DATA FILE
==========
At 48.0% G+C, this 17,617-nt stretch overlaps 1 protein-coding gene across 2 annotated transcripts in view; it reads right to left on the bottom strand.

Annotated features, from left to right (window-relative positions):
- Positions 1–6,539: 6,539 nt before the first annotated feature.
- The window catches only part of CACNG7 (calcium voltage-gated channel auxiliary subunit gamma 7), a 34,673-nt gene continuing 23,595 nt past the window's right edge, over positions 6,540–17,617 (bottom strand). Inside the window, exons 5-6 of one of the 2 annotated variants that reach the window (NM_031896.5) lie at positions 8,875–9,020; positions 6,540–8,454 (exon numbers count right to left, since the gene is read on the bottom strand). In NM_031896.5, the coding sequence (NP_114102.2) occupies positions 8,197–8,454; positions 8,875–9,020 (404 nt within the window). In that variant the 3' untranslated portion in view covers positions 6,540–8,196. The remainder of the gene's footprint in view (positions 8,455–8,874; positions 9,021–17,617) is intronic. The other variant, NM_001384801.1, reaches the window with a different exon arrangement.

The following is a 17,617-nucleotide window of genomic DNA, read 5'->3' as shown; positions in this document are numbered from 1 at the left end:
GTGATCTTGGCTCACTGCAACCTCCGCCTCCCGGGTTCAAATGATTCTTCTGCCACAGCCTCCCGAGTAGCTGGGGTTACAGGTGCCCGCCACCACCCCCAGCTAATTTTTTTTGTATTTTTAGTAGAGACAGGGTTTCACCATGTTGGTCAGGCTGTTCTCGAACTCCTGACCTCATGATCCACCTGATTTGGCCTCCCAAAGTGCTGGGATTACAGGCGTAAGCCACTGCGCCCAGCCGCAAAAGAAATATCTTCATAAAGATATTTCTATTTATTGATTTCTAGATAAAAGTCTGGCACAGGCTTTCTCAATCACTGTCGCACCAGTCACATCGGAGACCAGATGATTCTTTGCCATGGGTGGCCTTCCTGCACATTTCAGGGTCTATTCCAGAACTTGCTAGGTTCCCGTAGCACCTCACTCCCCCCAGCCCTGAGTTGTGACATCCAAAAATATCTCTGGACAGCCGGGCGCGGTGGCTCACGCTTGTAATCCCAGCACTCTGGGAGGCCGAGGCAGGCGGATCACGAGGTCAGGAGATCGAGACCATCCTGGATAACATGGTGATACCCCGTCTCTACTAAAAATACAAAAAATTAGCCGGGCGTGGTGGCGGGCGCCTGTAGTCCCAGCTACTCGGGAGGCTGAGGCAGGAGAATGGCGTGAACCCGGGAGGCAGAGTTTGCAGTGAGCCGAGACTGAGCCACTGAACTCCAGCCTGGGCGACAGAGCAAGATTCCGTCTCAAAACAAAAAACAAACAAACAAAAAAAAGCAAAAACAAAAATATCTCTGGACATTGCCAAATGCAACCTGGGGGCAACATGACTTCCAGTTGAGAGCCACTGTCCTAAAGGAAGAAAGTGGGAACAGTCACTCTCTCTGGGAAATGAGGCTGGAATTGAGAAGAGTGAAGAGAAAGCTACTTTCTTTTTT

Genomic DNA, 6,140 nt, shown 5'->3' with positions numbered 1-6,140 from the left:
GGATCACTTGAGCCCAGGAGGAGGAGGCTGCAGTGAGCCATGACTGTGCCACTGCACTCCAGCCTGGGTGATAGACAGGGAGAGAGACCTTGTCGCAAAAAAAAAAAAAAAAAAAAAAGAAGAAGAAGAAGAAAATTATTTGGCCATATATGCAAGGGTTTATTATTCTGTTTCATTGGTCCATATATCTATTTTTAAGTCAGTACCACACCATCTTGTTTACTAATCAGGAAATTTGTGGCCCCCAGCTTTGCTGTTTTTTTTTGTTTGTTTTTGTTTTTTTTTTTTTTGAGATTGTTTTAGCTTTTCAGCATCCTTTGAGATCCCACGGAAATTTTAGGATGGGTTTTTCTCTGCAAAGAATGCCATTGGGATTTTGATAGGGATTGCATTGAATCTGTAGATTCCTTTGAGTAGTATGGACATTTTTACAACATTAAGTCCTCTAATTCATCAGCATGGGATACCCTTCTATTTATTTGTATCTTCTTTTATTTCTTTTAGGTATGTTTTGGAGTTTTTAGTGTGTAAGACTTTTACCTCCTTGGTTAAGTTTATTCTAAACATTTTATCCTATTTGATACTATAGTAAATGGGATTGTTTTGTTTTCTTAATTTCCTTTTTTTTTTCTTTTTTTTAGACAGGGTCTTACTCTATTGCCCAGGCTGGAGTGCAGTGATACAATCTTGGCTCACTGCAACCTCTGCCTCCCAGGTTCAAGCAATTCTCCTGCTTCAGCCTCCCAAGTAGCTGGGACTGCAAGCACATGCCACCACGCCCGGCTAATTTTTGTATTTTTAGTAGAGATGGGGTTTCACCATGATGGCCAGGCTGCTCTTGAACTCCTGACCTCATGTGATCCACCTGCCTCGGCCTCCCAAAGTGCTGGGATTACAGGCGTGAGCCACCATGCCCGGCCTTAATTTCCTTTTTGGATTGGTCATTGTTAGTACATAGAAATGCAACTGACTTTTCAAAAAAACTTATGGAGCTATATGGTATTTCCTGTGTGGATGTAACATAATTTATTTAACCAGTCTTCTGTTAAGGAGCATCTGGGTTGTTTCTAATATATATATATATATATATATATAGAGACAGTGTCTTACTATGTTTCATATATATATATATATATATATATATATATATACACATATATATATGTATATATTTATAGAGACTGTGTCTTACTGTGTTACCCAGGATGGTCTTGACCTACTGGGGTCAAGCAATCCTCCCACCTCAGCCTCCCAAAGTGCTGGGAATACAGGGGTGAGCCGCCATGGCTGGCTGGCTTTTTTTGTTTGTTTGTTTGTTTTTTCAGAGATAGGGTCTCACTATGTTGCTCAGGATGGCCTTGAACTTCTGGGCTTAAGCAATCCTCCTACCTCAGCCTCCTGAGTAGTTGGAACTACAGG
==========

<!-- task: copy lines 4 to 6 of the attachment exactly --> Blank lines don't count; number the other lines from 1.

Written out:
- The window catches only part of CACNG7 (calcium voltage-gated channel auxiliary subunit gamma 7), a 34,673-nt gene continuing 23,595 nt past the window's right edge, over positions 6,540–17,617 (bottom strand). Inside the window, exons 5-6 of one of the 2 annotated variants that reach the window (NM_031896.5) lie at positions 8,875–9,020; positions 6,540–8,454 (exon numbers count right to left, since the gene is read on the bottom strand). In NM_031896.5, the coding sequence (NP_114102.2) occupies positions 8,197–8,454; positions 8,875–9,020 (404 nt within the window). In that variant the 3' untranslated portion in view covers positions 6,540–8,196. The remainder of the gene's footprint in view (positions 8,455–8,874; positions 9,021–17,617) is intronic. The other variant, NM_001384801.1, reaches the window with a different exon arrangement.

The following is a 17,617-nucleotide window of genomic DNA, read 5'->3' as shown; positions in this document are numbered from 1 at the left end:
GTGATCTTGGCTCACTGCAACCTCCGCCTCCCGGGTTCAAATGATTCTTCTGCCACAGCCTCCCGAGTAGCTGGGGTTACAGGTGCCCGCCACCACCCCCAGCTAATTTTTTTTGTATTTTTAGTAGAGACAGGGTTTCACCATGTTGGTCAGGCTGTTCTCGAACTCCTGACCTCATGATCCACCTGATTTGGCCTCCCAAAGTGCTGGGATTACAGGCGTAAGCCACTGCGCCCAGCCGCAAAAGAAATATCTTCATAAAGATATTTCTATTTATTGATTTCTAGATAAAAGTCTGGCACAGGCTTTCTCAATCACTGTCGCACCAGTCACATCGGAGACCAGATGATTCTTTGCCATGGGTGGCCTTCCTGCACATTTCAGGGTCTATTCCAGAACTTGCTAGGTTCCCGTAGCACCTCACTCCCCCCAGCCCTGAGTTGTGACATCCAAAAATATCTCTGGACAGCCGGGCGCGGTGGCTCACGCTTGTAATCCCAGCACTCTGGGAGGCCGAGGCAGGCGGATCACGAGGTCAGGAGATCGAGACCATCCTGGATAACATGGTGATACCCCGTCTCTACTAAAAATACAAAAAATTAGCCGGGCGTGGTGGCGGGCGCCTGTAGTCCCAGCTACTCGGGAGGCTGAGGCAGGAGAATGGCGTGAACCCGGGAGGCAGAGTTTGCAGTGAGCCGAGACTGAGCCACTGAACTCCAGCCTGGGCGACAGAGCAAGATTCCGTCTCAAAACAAAAAACAAACAAACAAAAAAAAGCAAAAACAAAAATATCTCTGGACATTGCCAAATGCAACCTGGGGGCAACATGACTTCCAGTTGAGAGCCACTGTCCTAAAGGAAGAAAGTGGGAACAGTCACTCTCTCTGGGAAATGAGGCTGGAATTGAGAAGAGTGAAGAGAAAGCTACTTTCTTTTTT